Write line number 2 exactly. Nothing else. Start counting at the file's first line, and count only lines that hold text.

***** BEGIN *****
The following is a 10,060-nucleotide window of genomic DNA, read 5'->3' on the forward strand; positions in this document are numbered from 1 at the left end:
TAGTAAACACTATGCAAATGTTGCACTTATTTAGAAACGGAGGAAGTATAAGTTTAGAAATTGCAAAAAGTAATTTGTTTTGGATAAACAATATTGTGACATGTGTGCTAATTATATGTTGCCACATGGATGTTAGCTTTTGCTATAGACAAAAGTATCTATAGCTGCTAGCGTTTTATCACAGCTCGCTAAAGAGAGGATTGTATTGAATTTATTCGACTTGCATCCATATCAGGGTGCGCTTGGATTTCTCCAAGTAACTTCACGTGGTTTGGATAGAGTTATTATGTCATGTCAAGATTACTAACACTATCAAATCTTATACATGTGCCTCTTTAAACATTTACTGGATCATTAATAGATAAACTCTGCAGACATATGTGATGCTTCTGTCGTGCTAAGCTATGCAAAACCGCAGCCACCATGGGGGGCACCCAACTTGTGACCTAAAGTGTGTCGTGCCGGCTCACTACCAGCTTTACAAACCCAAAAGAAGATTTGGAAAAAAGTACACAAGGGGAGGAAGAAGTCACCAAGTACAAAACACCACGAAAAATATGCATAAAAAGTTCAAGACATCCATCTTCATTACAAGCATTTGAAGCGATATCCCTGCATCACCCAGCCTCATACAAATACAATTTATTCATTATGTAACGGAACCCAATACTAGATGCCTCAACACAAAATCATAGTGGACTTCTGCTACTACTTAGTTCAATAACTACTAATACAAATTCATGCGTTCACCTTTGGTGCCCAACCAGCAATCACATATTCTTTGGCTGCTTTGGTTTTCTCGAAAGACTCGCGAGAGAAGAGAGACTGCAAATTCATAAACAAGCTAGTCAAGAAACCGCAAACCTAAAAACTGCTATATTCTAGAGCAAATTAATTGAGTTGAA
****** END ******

TAGTAAACACTATGCAAATGTTGCACTTATTTAGAAACGGAGGAAGTATAAGTTTAGAAATTGCAAAAAGTAATTTGTTTTGGATAAACAATATTGTGACATGTGTGCTAATTATATGTTGCCACATGGATGTTAGCTTTTGCTATAGACAAAAGTATCTATAGCTGCTAGCGTTTTATCACAGCTCGCTAAAGAGAGGATTGTATTGAATTTATTCGACTTGCATCCATATCAGGGTGCGCTTGGATTTCTCCAAGTAACTTCACGTGGTTTGGATAGAGTTATTATGTCATGTCAAGATTACTAACACTATCAAATCTTATACATGTGCCTCTTTAAACATTTACTGGATCATTAATAGATAAACTCTGCAGACATATGTGATGCTTCTGTCGTGCTAAGCTATGCAAAACCGCAGCCACCATGGGGGGCACCCAACTTGTGACCTAAAGTGTGTCGTGCCGGCTCACTACCAGCTTTACAAACCCAAAAGAAGATTTGGAAAAAAGTACACAAGGGGAGGAAGAAGTCACCAAGTACAAAACACCACGAAAAATATGCATAAAAAGTTCAAGACATCCATCTTCATTACAAGCATTTGAAGCGATATCCCTGCATCACCCAGCCTCATACAAATACAATTTATTCATTATGTAACGGAACCCAATACTAGATGCCTCAACACAAAATCATAGTGGACTTCTGCTACTACTTAGTTCAATAACTACTAATACAAATTCATGCGTTCACCTTTGGTGCCCAACCAGCAATCACATATTCTTTGGCTGCTTTGGTTTTCTCGAAAGACTCGCGAGAGAAGAGAGACTGCAAATTCATAAACAAGCTAGTCAAGAAACCGCAAACCTAAAAACTGCTATATTCTAGAGCAAATTAATTGAGTTGAA